Tuesday, February 28, 2012

Freight and Road Haulage Groups Lobby Over Fuel Again

Day of Action in London Next Week
Shipping News Feature

UK – Freight haulage campaigners will meet the Government this week to once again appeal against the proposed rise in duty on road fuel. The FairFuel UK group has called for individuals and company representatives alike to join a protest at Westminster on the 7th March 2012 dubbed ‘National Fair Fuel Day’. Representatives from the Road Haulage Association (RHA) and Freight Transport Association (FTA) are backing the call to suppress duty levels on fuel in the Budget due on the 21st March.

The objectors are likely to meet an intransigent Chancellor who has already been persuaded to postpone previous increases but a league table on the Fair Fuel UK site shows the country topping a Europe wide look at duty rates with a figure of 57.95pence per litre, way above the EU wide average, excluding the UK, of just 33.85 ppl. RHA Director of Policy Jack Semple, commented:

“Diesel has never cost so much and there is nothing the industry can do about it. This is bad news for customers because haulage rates simply have to keep pace with rising costs. For a typical articulated lorry, diesel represents at least 35% of operating costs.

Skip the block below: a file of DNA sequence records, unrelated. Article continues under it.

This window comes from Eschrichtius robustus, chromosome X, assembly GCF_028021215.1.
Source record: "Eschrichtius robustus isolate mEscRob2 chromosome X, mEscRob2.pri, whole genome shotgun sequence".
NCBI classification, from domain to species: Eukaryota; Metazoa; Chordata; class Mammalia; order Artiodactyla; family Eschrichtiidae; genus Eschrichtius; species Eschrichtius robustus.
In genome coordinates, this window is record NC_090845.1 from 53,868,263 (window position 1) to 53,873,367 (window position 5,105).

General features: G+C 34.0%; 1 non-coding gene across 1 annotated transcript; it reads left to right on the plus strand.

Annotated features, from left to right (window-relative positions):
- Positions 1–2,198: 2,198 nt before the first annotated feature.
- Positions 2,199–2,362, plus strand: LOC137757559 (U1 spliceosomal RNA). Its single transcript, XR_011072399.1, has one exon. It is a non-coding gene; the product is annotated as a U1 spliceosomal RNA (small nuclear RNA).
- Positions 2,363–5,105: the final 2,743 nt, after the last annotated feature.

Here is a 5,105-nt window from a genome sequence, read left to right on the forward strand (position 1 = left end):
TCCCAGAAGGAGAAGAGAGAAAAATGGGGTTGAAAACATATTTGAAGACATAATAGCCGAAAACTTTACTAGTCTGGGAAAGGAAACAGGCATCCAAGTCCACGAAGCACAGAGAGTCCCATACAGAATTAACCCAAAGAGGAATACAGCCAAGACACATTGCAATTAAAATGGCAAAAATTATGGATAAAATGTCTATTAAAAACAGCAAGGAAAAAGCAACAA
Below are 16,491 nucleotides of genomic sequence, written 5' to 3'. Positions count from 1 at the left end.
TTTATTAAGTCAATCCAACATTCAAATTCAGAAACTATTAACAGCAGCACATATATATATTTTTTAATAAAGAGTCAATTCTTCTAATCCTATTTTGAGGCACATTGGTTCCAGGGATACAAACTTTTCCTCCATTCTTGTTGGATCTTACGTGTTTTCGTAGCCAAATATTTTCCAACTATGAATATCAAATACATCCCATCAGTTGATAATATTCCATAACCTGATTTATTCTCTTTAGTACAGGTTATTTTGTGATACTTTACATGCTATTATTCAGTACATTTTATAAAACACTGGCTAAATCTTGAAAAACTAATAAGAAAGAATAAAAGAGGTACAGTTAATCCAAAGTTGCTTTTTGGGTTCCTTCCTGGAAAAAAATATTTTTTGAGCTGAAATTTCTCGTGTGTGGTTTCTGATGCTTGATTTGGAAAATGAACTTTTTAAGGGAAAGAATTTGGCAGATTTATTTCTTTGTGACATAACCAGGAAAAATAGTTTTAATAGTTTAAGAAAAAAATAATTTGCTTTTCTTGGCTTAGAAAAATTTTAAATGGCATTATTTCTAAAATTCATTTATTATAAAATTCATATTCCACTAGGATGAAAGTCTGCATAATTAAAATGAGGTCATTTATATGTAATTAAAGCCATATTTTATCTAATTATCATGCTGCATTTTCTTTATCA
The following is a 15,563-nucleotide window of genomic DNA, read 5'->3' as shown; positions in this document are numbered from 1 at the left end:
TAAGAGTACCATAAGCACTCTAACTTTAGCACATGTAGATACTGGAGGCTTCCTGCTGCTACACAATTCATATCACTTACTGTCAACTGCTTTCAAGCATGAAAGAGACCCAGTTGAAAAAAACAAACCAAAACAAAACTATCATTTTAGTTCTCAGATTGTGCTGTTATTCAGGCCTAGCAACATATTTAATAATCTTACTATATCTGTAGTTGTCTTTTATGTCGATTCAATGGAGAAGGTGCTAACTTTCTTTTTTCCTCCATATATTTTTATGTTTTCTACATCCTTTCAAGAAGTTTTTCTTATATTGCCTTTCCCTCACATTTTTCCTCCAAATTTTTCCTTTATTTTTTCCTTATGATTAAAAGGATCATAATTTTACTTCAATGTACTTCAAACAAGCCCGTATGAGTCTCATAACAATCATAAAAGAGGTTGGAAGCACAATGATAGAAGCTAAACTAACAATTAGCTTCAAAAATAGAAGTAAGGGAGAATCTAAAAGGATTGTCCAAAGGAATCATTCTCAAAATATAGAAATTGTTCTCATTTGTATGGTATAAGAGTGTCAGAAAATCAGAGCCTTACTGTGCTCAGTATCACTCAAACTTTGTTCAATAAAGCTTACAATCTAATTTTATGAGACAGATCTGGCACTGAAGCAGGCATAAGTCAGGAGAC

“Inevitably, rising transport costs push up the price of everything we buy, including food and clothing. There is a clear message for companies buying transport – you must pay a sustainable haulage rate”.

“There is also a message for the Chancellor which we will be pressing again at the Treasury. The duty on diesel, already much the highest in Europe, should be reduced in the up-coming Budget; and it is inconceivable that he should go ahead with the 3.02 pence a litre increase planned for August.”

A pressure group representing both road freight and other groups will meet with Treasury Minister Chloe Smith to deliver an independent report which they say proves their case and demonstrates that further rises will harm the UK economy and further benefit foreign hauliers who fill up cheaply abroad before deliveries and collections in Britain meaning unfair competition. The Chancellor’s representative will undoubtedly point out that the proposed Eurovignette scheme is designed to iron out such anomalies.